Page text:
Cloud computing provider iNSYNQ experienced a ransomware attack which forced the company to shut down some of its servers to contain the malware infection from spreading and affecting more customer data.
iNSYNQ is an authorized Microsoft, Intuit, and Sage host which provides customers with cloud-based virtual desktops designed to host business applications such as QuickBooks, Sage, Act & Office.
"iNSYNQ experienced a ransomware attack on 7/16/19 perpetrated by unknown malicious attackers. The attack impacted data belonging to certain iNSYNQ clients, rendering such data inaccessible," says a status update published on the company's support website.
"As soon as iNSYNQ discovered the attack, iNSYNQ took steps to contain it. This included turning off some servers in the iNSYNQ environment. This effort was made to protect our clients data and backups.
The cloud hosting firm also says that it has hired cybersecurity experts to help restore access to affected customer data and to all clients' virtual desktops, with "major traction" to be made "by early next week" according to a letter sent to customers by iNSYNQ's CEO.
As iNSYNQ's CEO Elliot Luchansky also added in his letter, "Understandably, there have been many requests for backups I want to be very clear that we are not withholding data or backups, we simply cannot safely access them at this time.
"We'll still doing everything in our power to ensure that the backups are available to you once we have addressed the underlying problem. Our entire team is working diligently to protect and restore access to your impacted data [..]"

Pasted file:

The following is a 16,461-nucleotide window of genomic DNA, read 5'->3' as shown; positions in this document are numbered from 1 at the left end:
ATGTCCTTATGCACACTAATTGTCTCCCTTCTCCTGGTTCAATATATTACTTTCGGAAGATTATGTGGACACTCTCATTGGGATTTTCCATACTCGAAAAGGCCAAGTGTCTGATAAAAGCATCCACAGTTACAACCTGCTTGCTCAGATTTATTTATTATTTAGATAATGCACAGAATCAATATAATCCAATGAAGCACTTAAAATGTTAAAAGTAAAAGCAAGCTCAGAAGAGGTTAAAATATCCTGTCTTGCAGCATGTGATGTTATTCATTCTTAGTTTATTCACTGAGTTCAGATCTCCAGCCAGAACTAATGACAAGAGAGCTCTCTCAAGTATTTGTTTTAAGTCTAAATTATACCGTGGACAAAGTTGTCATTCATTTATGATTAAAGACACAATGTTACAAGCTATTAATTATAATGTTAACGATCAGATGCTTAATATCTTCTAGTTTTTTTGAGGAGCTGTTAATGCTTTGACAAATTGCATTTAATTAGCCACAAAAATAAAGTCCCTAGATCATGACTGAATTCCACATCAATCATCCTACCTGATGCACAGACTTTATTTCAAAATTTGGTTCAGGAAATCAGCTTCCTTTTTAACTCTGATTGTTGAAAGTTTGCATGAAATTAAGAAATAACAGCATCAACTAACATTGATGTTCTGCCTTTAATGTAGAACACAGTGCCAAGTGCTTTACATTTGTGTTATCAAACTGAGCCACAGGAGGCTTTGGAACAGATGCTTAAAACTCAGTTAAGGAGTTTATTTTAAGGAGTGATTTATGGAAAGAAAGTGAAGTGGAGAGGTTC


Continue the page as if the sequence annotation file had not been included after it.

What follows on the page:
Luchansky also answered some of the questions asked by iNSYNQ's customers following the downtime caused by the ransomware attack stating that:
Unfortunately, these kinds of things are inevitable. No system is 100% impervious to malware, and we collectively were victims of an attack perpetrated by unknown malicious actors. We wish we had a quick-fix or a way to fully eliminate these risks. If we did, then obviously this kind of event would never happen.
He also said that a timeline for when the customers' environments will be back up is not yet available but the iNSYNQ team is accelerating the process of restoring the clients' data and getting all systems online.
"We turned off servers as soon as we identified that we were being attacked, and are currently working very closely with industry-leading experts that specialize in working through events like this, so that we are able to restore the access as quickly as we possibly can," added Luchansky.
"We contained the situation as soon as we became aware of it. There is no evidence to suggest that any of your files have been copied from the iNSYNQ environment. The issue at hand centers on being able to access your files that have been encrypted; it is not a matter of your data being stolen or copied," iNSYNQ's CEO also said.
While the letter sent by the CEO to the company's customers after the security incident provides some extra info on what happened, there is no mention of the ransomware attack that hit iNSYNQ on Luchansky's Twitter account or on the iNSYNQ account that is no longer accessible — a Google-cached version of the account's contents can be found here).
A customer who got in touch with the iNSYNQ team says that the clients' data backups were stored on a separate server but on the same network affected by the cyber-attack.
The company also believes that all the customer data will be recovered and restored but it will take some time until all the backups will be checked to make sure that the malware did not affect them in any way.